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Substance Abuse: Research and Treatment

Buprenorphine/Naloxone Maintenance Therapy: an Observational Retrospective Report on the Effect of Dose on 18 months Retention in an Office-Based Treatment Program

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Substance Abuse: Research and Treatment 2017:11 1178221817731320

Original Research

Published on 04 Oct 2017

DOI: 10.1177/1178221817731320


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Abstract

Context and objective:

Buprenorphine has been available with few reports of the dose range necessary to adequately maintain patients. We report on the effect of 8 mg/d versus 16 mg/d of buprenorphine on long-term patient retention in office-based opioid maintenance (OBOMT).

Design, setting, and participants:

Case series, at an urban hospital-based primary care clinic providing OBOMT to 157 opiate-dependent, low socioeconomic status, uninsured, nonhomeless patients.

Intervention:

The OBOMT program operated by a comprehensive sobriety treatment program experienced State funding cuts. Thus, after 2 years, the program was required by the State funder to decrease the buprenorphine maintenance dose from 16 to 8 mg/d for all new admissions. We report on patient retention before and after dose reduction.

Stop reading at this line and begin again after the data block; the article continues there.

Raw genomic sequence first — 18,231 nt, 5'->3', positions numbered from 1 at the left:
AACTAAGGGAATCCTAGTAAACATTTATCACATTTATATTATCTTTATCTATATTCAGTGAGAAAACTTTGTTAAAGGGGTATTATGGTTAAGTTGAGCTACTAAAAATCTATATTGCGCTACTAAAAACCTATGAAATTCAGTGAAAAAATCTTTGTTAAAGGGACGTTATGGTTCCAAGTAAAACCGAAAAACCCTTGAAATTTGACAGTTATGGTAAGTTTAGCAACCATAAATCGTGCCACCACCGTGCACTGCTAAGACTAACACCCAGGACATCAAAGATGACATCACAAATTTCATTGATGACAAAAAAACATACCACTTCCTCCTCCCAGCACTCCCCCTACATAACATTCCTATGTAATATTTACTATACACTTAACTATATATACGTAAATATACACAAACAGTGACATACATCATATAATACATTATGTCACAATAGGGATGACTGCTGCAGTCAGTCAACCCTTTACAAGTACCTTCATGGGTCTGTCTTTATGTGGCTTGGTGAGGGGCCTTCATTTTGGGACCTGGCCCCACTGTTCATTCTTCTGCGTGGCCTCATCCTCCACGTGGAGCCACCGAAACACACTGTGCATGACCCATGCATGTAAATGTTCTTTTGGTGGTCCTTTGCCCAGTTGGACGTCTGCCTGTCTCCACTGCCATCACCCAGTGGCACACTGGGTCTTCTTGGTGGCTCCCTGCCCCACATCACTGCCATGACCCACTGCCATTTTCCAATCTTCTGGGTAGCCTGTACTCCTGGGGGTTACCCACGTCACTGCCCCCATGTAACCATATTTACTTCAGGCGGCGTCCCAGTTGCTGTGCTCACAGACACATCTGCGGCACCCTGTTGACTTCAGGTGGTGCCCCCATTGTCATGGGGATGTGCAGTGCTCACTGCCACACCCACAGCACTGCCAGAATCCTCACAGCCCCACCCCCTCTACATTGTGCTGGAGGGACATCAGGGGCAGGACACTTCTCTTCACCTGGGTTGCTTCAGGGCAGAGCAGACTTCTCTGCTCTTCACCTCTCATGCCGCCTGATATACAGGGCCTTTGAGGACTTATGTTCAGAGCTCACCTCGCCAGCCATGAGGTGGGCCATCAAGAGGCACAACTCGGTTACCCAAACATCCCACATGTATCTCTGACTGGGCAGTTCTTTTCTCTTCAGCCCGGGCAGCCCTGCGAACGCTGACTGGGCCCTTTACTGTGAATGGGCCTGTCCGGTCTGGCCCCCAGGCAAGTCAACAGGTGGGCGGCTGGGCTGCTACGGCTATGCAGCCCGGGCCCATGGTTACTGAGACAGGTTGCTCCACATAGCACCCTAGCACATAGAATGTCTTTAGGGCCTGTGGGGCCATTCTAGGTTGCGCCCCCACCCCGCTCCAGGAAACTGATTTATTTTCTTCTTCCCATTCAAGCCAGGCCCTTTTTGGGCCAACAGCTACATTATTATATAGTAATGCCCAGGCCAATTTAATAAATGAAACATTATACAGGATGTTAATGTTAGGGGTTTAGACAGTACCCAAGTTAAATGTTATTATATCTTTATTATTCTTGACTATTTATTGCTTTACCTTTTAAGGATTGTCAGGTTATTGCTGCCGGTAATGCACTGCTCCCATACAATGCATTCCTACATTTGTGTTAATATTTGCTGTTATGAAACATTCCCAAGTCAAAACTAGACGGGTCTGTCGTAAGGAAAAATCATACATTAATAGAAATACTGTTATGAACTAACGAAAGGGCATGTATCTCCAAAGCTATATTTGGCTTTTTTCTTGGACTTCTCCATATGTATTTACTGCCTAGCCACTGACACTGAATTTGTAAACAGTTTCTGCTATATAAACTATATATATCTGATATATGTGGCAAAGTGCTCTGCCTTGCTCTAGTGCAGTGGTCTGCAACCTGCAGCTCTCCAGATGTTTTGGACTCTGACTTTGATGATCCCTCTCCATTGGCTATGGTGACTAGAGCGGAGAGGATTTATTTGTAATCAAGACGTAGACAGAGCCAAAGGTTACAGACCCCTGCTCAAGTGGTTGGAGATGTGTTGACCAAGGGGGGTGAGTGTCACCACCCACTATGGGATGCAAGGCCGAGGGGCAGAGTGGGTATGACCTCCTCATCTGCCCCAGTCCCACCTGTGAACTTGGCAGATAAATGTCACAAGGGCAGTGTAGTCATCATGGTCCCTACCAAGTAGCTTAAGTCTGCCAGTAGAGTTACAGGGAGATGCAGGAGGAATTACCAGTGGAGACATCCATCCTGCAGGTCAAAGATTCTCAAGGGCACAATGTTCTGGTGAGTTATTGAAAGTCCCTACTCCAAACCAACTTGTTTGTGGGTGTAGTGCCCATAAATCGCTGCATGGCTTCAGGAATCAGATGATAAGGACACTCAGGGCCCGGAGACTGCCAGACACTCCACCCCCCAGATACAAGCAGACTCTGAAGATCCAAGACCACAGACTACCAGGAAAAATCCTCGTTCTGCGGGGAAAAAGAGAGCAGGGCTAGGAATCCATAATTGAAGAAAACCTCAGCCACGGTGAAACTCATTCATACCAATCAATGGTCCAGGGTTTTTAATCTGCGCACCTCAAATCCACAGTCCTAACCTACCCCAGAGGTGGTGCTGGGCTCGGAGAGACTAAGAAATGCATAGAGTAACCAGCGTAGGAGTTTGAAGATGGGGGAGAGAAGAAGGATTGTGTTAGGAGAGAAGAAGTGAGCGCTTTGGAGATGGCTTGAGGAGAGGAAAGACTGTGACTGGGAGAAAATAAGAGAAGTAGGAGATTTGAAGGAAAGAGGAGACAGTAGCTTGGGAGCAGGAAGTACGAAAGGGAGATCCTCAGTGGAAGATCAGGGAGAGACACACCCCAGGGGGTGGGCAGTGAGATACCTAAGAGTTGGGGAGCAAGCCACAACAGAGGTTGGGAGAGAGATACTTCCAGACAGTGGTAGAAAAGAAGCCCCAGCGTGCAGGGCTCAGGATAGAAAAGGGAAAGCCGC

Main outcome measures:

The primary outcomes of this study were to measure and compare patient retention in the 2 cohorts at each point of treatment transition over the 18 months following OBOMT initiation.

Results:

No significant differences in patient retention were observed between the 16 and 8 mg/d patient cohorts. Lower dose buprenorphine maintenance (8 mg/d) in uninsured patients enrolled in publicly funded long-term OBOMT combined with comprehensive sobriety counseling was as effective as higher dose therapy (16 mg/d) in promoting patient retention throughout the study period. This lower dose resulted in a substantial saving to the public funding agency.

Conclusions:

In an observational retrospective report, retention in treatment of opiate-addicted patients was the same at 8 and 16 mg/d buprenorphine doses after 18 months. These data have implications for public and managed care funding of OBOMT, for the general prescribing of buprenorphine in outpatient care, and may be instructive in the ongoing debate about the relationship between buprenorphine dose.



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